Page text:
Child Labor and Forced Labor Reports

Mali

Cotton
Cotton
Child Labor Icon
Gold
Gold
Child Labor Icon
Rice
Rice
Child Labor Icon
Forced Child Labor Icon
Forced Labor Icon
Mali
2019 Findings on the Worst Forms of Child Labor:

Moderate Advancement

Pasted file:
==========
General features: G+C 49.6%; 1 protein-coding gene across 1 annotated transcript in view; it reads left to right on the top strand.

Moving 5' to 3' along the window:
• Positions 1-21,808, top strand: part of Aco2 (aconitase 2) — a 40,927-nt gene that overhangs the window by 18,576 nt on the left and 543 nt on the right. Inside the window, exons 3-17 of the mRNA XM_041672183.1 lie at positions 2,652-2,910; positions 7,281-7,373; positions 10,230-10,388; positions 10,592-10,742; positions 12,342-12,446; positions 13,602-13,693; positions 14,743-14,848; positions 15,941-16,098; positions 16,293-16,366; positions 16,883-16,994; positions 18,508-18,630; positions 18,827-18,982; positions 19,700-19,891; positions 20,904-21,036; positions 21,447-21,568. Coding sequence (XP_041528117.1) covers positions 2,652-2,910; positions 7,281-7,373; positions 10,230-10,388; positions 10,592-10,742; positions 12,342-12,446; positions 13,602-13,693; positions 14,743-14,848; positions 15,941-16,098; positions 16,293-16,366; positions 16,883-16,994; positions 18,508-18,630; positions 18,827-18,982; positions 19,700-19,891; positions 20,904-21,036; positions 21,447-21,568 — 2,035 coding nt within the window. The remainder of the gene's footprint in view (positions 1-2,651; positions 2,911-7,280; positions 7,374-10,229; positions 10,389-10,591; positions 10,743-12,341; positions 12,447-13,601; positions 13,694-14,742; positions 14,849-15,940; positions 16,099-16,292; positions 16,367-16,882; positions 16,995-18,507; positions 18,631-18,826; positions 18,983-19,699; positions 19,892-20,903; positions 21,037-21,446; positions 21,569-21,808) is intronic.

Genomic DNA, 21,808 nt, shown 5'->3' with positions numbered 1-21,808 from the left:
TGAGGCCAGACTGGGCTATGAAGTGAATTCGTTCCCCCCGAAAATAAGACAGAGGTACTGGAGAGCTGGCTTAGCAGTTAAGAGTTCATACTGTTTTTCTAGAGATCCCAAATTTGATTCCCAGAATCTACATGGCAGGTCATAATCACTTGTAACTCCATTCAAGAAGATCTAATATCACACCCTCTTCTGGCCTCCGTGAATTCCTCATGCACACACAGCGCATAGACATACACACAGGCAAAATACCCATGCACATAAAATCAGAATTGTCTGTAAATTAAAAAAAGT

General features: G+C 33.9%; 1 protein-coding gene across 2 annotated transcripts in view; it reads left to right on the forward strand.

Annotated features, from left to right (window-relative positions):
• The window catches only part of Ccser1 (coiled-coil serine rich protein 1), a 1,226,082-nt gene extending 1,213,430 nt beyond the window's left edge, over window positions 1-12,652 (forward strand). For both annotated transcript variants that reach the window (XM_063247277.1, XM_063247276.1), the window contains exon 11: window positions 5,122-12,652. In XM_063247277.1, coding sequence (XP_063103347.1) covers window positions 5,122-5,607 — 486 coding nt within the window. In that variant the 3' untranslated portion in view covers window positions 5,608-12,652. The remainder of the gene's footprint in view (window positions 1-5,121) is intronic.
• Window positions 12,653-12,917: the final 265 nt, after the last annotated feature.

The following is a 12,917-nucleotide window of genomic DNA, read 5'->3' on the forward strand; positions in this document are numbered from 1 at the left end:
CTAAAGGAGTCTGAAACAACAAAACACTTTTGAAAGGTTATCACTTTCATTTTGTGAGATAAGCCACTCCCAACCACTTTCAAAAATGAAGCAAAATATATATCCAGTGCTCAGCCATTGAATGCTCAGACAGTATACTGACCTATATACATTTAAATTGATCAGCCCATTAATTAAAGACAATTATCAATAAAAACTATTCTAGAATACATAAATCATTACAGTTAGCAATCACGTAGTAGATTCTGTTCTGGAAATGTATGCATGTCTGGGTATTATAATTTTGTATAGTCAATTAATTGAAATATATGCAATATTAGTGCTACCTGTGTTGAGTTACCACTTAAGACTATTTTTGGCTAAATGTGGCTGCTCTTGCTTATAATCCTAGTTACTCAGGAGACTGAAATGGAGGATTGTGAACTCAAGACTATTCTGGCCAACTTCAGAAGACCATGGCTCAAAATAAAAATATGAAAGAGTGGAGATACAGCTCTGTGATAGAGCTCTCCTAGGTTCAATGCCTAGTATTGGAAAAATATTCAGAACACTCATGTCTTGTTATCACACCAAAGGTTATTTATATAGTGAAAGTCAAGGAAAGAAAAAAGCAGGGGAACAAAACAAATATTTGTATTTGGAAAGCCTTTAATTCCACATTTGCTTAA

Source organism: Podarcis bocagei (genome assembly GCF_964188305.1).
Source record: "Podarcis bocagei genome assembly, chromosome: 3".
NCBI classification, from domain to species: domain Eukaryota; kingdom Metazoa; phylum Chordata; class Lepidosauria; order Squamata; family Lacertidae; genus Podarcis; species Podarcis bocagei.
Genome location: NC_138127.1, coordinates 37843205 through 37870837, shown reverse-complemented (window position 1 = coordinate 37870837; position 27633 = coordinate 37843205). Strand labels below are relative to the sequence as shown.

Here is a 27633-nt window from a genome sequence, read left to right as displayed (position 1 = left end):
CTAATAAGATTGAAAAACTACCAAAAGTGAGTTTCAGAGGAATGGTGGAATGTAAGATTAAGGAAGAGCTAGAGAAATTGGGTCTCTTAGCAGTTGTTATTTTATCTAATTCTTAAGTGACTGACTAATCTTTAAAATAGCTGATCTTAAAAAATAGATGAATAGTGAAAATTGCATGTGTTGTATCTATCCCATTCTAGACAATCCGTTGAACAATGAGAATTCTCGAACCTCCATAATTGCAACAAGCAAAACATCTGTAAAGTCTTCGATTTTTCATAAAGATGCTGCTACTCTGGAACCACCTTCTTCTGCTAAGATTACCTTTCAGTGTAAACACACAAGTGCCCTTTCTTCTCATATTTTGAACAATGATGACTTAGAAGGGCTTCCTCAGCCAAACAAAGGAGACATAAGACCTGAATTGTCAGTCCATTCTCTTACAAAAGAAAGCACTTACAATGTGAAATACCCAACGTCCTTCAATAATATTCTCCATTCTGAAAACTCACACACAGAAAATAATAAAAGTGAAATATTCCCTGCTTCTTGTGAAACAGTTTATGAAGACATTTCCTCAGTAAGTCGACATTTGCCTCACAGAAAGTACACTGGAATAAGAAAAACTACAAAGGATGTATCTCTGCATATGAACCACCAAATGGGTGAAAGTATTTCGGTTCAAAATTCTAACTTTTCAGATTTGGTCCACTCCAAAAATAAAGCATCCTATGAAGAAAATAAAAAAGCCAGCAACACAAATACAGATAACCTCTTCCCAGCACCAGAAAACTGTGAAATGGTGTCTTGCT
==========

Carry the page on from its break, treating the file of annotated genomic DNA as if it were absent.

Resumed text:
In 2019, Mali made a moderate advancement in efforts to eliminate the worst forms of child labor. The government allocated $350,000 to anti-trafficking efforts, including training judges, prosecutors, police, and civil society members on Mali's anti-trafficking law. The government also published data on enforcement efforts, including the number of labor inspections conducted and violations identified, in addition to drafting two new laws that increase penalties for trafficking crimes and exploitation of migrant children. In addition, the government published a new mining code that prohibits the use of child labor in artisanal mining. However, children in Mali engage in the worst forms of child labor, including in hereditary slavery and in armed conflict. Children also perform dangerous tasks in agriculture, particularly in the production of cotton and rice. Although the government made meaningful efforts in all relevant areas, the Malian Armed Forces also recruited and used 24 children ages 9 to 16 in support roles for at least 2 years, in violation of its national law. Although the children were released in November 2019 following high-level engagement, there is no evidence that government officials were sanctioned for the recruitment and use of the children. Further, Mali's law only prohibits hereditary slavery as a result of human trafficking, does not explicitly prohibit using, procuring, or offering children for illicit activities, and allows children under age 18 to be penalized as a direct result of forced recruitment by armed groups. In addition, resource constraints severely limited the government’s ability to fully implement the National Plan to Combat Child Labor, and social and rehabilitation services for victims of the worst forms of child labor are inadequate.

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